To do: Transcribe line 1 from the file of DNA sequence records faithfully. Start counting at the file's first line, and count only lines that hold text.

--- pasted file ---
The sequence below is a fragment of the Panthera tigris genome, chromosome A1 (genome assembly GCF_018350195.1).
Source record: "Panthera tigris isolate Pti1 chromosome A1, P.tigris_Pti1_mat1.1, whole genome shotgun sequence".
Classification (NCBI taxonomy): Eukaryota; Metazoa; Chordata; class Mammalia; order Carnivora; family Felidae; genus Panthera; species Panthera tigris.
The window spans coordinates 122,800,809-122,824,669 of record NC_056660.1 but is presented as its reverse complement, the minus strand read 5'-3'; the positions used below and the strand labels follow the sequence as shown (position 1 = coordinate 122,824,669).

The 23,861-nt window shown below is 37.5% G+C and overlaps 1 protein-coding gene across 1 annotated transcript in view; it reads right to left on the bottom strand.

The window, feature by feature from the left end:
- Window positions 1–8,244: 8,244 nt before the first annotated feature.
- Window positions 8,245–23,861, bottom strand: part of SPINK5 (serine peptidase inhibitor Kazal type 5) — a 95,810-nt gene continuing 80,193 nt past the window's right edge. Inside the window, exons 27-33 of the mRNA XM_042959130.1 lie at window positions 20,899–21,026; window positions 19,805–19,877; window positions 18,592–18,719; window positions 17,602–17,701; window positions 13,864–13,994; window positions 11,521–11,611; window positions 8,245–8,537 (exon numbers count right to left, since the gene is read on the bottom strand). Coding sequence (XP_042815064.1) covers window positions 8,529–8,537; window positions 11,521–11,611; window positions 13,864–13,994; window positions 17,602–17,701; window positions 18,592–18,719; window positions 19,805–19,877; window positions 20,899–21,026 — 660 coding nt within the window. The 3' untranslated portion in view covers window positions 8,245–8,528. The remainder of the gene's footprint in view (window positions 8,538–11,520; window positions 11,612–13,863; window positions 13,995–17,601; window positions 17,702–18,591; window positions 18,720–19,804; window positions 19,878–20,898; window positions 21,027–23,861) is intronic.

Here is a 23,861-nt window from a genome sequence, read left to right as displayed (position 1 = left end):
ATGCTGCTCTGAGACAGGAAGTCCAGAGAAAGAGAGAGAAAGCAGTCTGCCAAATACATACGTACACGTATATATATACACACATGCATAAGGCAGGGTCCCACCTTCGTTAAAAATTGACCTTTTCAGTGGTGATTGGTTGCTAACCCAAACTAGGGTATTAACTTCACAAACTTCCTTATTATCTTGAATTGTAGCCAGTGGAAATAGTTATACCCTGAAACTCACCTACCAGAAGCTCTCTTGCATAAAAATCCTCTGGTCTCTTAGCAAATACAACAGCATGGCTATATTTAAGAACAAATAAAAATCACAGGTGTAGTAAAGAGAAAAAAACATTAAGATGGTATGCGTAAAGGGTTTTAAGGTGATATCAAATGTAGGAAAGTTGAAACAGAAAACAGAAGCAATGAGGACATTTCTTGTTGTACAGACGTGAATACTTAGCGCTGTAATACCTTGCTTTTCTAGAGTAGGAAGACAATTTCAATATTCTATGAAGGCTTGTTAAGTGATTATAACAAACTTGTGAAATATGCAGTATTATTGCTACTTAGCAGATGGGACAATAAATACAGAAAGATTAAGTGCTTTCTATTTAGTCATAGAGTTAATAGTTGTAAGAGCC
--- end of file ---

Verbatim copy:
The sequence below is a fragment of the Panthera tigris genome, chromosome A1 (genome assembly GCF_018350195.1).